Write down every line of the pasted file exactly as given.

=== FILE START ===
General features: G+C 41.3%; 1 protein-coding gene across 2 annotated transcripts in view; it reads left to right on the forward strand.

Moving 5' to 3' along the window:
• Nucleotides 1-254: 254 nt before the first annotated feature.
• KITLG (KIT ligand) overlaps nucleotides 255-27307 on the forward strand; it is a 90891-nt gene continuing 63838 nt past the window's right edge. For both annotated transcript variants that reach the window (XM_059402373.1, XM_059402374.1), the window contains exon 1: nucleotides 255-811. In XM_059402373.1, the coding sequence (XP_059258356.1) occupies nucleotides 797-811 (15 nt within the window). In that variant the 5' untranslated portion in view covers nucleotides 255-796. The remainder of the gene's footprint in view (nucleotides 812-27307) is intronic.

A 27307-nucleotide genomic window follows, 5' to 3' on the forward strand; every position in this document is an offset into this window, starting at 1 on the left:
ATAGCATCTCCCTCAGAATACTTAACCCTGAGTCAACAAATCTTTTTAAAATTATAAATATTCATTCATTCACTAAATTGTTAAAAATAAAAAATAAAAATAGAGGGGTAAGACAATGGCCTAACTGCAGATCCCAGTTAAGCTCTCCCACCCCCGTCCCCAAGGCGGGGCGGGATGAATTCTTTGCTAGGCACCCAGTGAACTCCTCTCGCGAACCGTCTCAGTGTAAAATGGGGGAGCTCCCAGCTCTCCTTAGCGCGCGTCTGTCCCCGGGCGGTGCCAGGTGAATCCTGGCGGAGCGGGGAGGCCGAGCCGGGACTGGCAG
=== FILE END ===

General features: G+C 41.3%; 1 protein-coding gene across 2 annotated transcripts in view; it reads left to right on the forward strand.

Moving 5' to 3' along the window:
• Nucleotides 1-254: 254 nt before the first annotated feature.
• KITLG (KIT ligand) overlaps nucleotides 255-27307 on the forward strand; it is a 90891-nt gene continuing 63838 nt past the window's right edge. For both annotated transcript variants that reach the window (XM_059402373.1, XM_059402374.1), the window contains exon 1: nucleotides 255-811. In XM_059402373.1, the coding sequence (XP_059258356.1) occupies nucleotides 797-811 (15 nt within the window). In that variant the 5' untranslated portion in view covers nucleotides 255-796. The remainder of the gene's footprint in view (nucleotides 812-27307) is intronic.

A 27307-nucleotide genomic window follows, 5' to 3' on the forward strand; every position in this document is an offset into this window, starting at 1 on the left:
ATAGCATCTCCCTCAGAATACTTAACCCTGAGTCAACAAATCTTTTTAAAATTATAAATATTCATTCATTCACTAAATTGTTAAAAATAAAAAATAAAAATAGAGGGGTAAGACAATGGCCTAACTGCAGATCCCAGTTAAGCTCTCCCACCCCCGTCCCCAAGGCGGGGCGGGATGAATTCTTTGCTAGGCACCCAGTGAACTCCTCTCGCGAACCGTCTCAGTGTAAAATGGGGGAGCTCCCAGCTCTCCTTAGCGCGCGTCTGTCCCCGGGCGGTGCCAGGTGAATCCTGGCGGAGCGGGGAGGCCGAGCCGGGACTGGCAG